Between September 2011 and April 2013, GE ran a content marketing campaign dedicated to telling the stories of "innovators—people who are reshaping the world through act or invention". The initiative included 30 3-minute films from leading documentary film directors (Albert and David Maysles, Albert Maysles, Jessica Yu, Leslie Iwerks, Steve James (producer), Steve James, Alex Gibney, Lixin Fan, Gary Hustwit and others), and a user-generated competition that received over 600 submissions, out of which 20 finalists were chosen. ''Short Films, Big Ideas'' was launched at the 2011 Toronto International Film Festival in partnership with Morgan Spurlock, cinelan. Stories included breakthroughs in water treatment, Slingshot (water vapor distillation system), cancer research, energy production, pain management and food access. Each of the 30 films received world premiere screenings at a major international film festival, including the Sundance Film Festival and the Tribeca Film Festival. The winning amateur director film, ''The Cyborg Foundation'', was awarded a prize at the 2013 at Sundance Film Festival. According to GE, the campaign garnered more than 1.5 billion total media impressions, 14 million online views, and was seen in 156 countries. In January 2017, GE signed an estimated $7 million deal with the Boston Celtics to have its corporate logo put on the National Basketball Association, NBA team's jersey.


Political affiliation

In the 1950s, GE sponsored Ronald Reagan's General Electric Theater, TV career and launched him on the lecture circuit. GE has also designed social programs, supported civil rights organizations, and funds minority education programs.


Notable appearances in media

In the early 1950s, Kurt Vonnegut was a writer for GE. A number of his novels and stories (notably ''Cat's Cradle'' and ''Player Piano (novel), Player Piano'') refer to the fictional city of Ilium (Kurt Vonnegut), Ilium, which appears to be loosely based on Schenectady, New York. The Ilium Works is the setting for the short story "Deer in the Works". In 1981, GE won a Clio award for its :30 Soft White Light Bulbs commercial, We Bring Good Things to Life. The slogan "We Bring Good Things to Life" was created by Phil Dusenberry at the ad agency BBDO. GE was the primary focus of a 1991 short subject Academy Award-winning documentary, ''Deadly Deception: General Electric, Nuclear Weapons, and Our Environment'', that juxtaposed GE's "We Bring Good Things To Life" commercials with the true stories of workers and neighbors whose lives have been affected by the company's activities involving nuclear weapons. In 2013, GE received a National Jefferson Awards for Public Service, Jefferson Award for Outstanding Service by a Major Corporation.Jefferson Awards Announces Strategic Alliance with the NFL Player Engagement, Charles Fazzino and IvyConnect, While Celebrating 41 Years of Honoring Service to Others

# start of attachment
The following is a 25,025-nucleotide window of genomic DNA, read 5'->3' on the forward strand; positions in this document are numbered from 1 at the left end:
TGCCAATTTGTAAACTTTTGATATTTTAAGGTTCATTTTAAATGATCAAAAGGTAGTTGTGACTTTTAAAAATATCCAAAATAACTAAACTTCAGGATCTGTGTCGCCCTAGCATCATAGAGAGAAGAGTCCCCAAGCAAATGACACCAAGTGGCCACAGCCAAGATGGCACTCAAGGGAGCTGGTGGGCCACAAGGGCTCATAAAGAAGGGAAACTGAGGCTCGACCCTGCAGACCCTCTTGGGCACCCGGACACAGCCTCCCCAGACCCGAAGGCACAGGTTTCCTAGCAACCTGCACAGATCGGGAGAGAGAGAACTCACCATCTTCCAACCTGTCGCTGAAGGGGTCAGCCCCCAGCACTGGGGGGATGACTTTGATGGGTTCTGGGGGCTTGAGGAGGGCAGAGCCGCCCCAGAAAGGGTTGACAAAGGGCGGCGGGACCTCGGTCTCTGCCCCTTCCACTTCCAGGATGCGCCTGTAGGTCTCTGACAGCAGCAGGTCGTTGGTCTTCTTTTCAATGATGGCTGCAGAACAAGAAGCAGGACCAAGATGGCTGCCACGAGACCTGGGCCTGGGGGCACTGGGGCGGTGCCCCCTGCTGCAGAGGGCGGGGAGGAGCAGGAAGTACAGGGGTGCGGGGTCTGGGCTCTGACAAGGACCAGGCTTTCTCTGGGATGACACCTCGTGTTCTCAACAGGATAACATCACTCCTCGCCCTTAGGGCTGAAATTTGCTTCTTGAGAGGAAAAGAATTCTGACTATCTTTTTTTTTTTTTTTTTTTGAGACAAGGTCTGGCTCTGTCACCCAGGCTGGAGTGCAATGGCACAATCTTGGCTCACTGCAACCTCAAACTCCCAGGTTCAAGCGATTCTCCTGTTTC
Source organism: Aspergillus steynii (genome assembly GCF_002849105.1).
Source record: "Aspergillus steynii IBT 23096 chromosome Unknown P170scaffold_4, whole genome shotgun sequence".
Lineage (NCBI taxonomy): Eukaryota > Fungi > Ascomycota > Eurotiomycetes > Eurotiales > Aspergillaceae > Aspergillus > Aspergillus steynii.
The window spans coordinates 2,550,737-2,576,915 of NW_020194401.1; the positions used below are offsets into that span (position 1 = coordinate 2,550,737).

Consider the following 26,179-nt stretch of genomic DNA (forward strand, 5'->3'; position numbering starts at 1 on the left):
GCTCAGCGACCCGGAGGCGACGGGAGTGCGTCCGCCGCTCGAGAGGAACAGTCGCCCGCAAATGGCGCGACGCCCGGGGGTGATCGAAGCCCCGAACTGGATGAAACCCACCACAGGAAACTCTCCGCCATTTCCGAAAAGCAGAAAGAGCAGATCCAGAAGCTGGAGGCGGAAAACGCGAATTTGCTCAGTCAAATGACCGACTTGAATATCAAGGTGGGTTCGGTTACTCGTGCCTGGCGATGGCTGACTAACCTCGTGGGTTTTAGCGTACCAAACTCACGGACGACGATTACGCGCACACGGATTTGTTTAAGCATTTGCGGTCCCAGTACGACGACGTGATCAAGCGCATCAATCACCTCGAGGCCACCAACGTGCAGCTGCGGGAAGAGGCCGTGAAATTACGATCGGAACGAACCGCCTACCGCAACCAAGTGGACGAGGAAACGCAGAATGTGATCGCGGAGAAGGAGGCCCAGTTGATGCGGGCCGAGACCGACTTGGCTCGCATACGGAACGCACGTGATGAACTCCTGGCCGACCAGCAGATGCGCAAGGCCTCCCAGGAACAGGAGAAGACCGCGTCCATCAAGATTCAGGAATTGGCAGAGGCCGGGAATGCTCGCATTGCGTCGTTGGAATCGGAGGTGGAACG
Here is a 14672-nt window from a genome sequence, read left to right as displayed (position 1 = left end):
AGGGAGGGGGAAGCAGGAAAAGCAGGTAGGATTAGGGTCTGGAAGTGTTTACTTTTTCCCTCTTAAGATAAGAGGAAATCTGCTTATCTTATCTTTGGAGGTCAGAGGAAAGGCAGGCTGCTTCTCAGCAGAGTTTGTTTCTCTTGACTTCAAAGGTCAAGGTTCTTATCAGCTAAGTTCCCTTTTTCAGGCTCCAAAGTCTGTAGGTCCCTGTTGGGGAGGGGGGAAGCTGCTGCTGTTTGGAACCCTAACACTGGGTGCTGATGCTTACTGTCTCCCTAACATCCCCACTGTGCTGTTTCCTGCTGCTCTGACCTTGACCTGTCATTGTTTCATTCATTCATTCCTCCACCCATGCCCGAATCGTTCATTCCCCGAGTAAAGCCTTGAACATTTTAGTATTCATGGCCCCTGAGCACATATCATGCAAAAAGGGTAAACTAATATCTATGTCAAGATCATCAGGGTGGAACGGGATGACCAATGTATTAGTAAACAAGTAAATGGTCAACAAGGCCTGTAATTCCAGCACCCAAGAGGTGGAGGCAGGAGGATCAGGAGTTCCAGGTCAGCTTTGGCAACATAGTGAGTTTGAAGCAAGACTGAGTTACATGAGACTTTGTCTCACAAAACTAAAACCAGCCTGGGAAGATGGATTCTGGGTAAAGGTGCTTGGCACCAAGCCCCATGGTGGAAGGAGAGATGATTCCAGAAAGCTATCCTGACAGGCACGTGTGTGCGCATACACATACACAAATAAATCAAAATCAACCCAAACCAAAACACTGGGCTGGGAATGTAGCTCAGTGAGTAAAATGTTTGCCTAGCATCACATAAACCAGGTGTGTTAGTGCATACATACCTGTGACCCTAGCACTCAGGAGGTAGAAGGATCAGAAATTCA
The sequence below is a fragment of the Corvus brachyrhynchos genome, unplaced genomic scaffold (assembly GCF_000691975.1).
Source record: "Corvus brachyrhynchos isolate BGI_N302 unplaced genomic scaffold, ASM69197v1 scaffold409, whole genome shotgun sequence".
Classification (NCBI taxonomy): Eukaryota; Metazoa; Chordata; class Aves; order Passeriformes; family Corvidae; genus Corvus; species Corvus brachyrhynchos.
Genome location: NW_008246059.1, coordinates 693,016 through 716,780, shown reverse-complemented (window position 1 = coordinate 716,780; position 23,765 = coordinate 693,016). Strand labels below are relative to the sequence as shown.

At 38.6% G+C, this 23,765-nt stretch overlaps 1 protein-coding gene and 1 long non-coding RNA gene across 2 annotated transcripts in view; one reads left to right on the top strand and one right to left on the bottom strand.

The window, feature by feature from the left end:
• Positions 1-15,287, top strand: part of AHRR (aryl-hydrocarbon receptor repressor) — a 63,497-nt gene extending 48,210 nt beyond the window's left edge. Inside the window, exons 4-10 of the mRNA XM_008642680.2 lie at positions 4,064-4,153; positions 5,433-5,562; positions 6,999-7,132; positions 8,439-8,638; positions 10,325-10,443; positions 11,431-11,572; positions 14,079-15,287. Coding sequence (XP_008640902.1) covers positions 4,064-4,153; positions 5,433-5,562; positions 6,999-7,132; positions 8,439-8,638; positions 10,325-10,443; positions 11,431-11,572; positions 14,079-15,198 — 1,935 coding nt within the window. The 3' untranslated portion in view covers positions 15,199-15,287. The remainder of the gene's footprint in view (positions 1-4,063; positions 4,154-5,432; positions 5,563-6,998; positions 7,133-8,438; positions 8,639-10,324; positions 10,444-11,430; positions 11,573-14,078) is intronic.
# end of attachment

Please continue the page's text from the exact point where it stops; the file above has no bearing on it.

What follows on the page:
. Prweb.com. Retrieved on August 16, 2013.


See also

* GE Technology Infrastructure * Knolls Atomic Power Laboratory * List of assets owned by General Electric * Phoebus cartel * Top 100 US Federal Contractors


References


Further reading

* Carlson, W. Bernard. ''Innovation as a Social Process: Elihu Thomson and the Rise of General Electric, 1870–1900'' (Cambridge: Cambridge University Press, 1991). * Woodbury, David O. ''Elihu Thomson, Beloved Scientist'' (Boston: Museum of Science, 1944) * Haney, John L. ''The Elihu Thomson Collection'' American Philosophical Society Yearbook 1944. * Hammond, John W. ''Men and Volts: The Story of General Electric'', published 1941, 436 pages. * Mill, John M. ''Men and Volts at War: The Story of General Electric in World War II'', published 1947. * Irmer, Thomas. ''Gerard Swope.'' In Immigrant Entrepreneurship: German-American Business Biographies, 1720 to the Present, vol. 4, edited by Jeffrey Fear. German Historical Institute.


External links